In a speech delivered at the dedication, Lew-Williams, who is also the director of the Program in Asian Studies, said she has taught students about Ikeda for years and has had many opportunities with them to consider Ikeda’s legacy.
“What his story means in the context of Asian American history and in the context of this University is not simple,” she said. “He does not fit the mold of the basic narrative about Japanese incarceration during World War II.”
On the one hand, she said, the University protected Ikeda, but it also acted essentially as his jailer. This history is also problematic in that Princeton did not take in additional Japanese students, as other institutions on the East Coast did.
“By honoring Ikeda’s strength and recognizing this history,” she said, “we strive to build a University, and a society, in which the wrongs he suffered are no longer possible.”
Minter, who also gave remarks, said Ikeda’s “challenging and courageous experience at Princeton will serve as a permanent reminder of the ways that the University has changed over time.”
“On the University campus, we are surrounded by history, literally built into the walls and embodied in the landscape,” she said. “If we are attentive to the people and events of the past, these stories can inform our understanding of the diversity and complexity of Princeton’s history, while better reflecting the present and our aspirations for the future.”
The CPUC Committee on Naming, which is made up of faculty, staff, graduate student, undergraduate and alumni representatives, provides advice to the Board of Trustees regarding the naming of programs, positions and spaces at the University.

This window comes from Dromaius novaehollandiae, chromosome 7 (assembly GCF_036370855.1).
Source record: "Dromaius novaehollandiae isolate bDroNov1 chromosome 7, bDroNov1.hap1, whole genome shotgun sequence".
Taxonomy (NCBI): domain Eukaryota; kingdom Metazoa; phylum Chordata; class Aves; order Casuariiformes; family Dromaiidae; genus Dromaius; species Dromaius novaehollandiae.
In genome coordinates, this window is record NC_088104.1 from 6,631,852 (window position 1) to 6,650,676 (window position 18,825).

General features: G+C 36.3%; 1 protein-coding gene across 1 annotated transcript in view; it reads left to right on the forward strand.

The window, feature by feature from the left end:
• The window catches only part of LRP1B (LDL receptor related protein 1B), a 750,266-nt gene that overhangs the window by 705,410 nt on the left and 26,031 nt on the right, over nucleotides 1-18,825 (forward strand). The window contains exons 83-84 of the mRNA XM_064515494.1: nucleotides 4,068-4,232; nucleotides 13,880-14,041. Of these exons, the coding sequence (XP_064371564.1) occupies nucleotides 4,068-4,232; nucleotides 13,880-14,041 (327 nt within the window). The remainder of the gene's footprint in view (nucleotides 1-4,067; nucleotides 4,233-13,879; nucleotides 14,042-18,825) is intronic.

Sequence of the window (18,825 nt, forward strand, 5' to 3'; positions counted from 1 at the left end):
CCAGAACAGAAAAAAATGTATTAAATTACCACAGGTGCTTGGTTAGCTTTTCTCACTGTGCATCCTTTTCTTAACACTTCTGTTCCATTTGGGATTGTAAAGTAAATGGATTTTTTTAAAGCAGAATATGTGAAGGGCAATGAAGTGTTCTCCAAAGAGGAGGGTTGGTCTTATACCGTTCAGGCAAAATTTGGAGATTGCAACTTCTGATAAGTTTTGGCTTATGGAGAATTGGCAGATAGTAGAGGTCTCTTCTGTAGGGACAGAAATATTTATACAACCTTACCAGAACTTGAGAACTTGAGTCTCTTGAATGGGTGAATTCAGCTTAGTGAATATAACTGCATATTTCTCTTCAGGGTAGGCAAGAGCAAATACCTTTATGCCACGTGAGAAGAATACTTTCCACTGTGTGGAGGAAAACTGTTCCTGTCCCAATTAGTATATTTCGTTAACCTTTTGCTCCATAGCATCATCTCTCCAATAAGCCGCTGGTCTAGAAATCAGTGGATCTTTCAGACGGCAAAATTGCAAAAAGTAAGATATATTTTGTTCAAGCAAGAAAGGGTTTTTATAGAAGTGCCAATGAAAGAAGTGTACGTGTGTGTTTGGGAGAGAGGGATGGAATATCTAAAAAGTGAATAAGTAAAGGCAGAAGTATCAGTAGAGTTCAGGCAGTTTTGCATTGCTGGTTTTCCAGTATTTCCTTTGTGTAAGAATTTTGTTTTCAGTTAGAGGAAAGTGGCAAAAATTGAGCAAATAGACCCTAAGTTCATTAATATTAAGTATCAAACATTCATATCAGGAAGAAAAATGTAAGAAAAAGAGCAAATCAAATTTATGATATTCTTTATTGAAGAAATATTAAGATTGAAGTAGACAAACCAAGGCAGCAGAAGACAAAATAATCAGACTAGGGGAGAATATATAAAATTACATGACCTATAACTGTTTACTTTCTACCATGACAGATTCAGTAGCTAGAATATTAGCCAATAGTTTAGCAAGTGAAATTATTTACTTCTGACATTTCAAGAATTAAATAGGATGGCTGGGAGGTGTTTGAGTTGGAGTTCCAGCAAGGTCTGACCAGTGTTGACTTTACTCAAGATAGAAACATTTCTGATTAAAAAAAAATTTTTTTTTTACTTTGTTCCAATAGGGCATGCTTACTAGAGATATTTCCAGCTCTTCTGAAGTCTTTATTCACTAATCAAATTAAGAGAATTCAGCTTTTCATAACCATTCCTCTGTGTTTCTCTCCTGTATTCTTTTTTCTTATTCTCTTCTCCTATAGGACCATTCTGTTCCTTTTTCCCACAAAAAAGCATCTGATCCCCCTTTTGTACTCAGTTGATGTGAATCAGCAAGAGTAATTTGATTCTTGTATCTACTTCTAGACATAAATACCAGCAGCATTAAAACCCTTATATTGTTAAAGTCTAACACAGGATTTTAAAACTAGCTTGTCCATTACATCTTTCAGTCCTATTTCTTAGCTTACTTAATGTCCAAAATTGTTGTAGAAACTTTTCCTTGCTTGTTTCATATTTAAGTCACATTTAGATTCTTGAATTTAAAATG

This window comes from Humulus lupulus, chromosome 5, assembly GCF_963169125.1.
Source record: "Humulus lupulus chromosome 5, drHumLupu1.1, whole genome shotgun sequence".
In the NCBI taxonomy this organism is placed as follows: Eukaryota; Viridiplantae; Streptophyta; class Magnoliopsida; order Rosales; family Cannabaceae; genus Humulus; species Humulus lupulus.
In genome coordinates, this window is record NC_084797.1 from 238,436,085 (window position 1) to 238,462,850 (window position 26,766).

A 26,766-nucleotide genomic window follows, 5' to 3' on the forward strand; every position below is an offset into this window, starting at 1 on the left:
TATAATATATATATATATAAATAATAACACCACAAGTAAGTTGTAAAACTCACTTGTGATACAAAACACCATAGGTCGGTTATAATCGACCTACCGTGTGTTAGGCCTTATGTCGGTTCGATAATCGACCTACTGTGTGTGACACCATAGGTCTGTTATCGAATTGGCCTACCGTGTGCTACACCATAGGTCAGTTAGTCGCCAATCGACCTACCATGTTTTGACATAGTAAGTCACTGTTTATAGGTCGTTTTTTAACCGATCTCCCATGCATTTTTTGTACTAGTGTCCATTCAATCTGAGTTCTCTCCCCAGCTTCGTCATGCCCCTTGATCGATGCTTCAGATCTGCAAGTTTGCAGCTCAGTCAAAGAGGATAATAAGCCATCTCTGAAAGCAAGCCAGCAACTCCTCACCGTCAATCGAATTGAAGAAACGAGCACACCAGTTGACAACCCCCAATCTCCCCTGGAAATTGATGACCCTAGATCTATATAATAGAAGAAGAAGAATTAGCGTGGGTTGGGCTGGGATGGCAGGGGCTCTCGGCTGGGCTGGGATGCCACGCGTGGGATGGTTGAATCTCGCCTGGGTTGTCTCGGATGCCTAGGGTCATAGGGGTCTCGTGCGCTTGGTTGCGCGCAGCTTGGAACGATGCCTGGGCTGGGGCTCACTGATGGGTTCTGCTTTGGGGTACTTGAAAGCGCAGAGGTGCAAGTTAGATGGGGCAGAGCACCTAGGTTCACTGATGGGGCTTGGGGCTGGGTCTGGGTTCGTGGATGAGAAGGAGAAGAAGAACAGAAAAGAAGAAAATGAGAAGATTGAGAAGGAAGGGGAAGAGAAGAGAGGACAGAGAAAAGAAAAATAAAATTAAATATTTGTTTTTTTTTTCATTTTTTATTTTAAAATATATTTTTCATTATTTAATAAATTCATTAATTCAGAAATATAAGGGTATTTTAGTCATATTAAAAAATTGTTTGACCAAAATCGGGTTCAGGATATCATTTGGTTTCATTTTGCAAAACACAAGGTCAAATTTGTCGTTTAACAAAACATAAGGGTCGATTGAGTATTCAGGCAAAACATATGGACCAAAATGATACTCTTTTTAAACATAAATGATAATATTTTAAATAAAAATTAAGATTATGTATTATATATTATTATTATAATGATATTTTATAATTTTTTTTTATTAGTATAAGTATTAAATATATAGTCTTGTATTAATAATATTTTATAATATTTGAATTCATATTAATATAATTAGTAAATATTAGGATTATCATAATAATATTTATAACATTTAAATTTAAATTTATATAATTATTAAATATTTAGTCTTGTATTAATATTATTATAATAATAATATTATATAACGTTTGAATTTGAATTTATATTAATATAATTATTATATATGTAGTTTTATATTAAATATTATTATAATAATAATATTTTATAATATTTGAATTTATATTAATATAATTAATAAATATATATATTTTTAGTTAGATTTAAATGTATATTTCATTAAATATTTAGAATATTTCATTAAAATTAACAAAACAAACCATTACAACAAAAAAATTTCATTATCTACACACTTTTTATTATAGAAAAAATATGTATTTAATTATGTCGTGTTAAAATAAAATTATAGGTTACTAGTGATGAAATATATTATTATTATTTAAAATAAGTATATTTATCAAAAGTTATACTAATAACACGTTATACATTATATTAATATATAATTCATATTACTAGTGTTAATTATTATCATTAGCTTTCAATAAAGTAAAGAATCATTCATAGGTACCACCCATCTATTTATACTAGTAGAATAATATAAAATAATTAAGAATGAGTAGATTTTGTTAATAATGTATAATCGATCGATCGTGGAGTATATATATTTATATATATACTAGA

Since 2016, the University has named a number of spaces with input from the CPUC naming committee, including:
- The former Marx Hall was named Laura Wooten Hall in honor of the late Laura Wooten, who worked in Campus Dining for 27 years and was recognized as the longest serving poll worker in the U.S.
- The former West College was named Morrison Hall in honor of Nobel laureate and former Princeton faculty member Toni Morrison.
- The auditorium in Robertson Hall was named Arthur Lewis Auditorium in honor of Nobel laureate and former Princeton faculty member Sir W. Arthur Lewis.
- The publicly accessible garden between Firestone Library and Nassau Street was named for Betsey Stockton, a formerly enslaved woman, educator and leader in Princeton’s Black community in the 19th century.
- The easternmost arch in East Pyne Hall was named for James Collins Johnson, a formerly enslaved man who worked on campus for more than 60 years before his death in 1902.
- The roadway that enters the campus from Nassau Street between Firestone Library and the buildings of the Andlinger Center for the Humanities was named for pioneering Black alumnus and longtime Princeton resident Robert J. Rivers Jr.
- The courtyard among Henry, Foulke, Laughlin and 1901 residence halls was named the Beatrix Farrand Courtyard in honor of Farrand, who was the University’s landscape architect from 1912-43 and helped shape the distinctive look of Princeton’s grounds.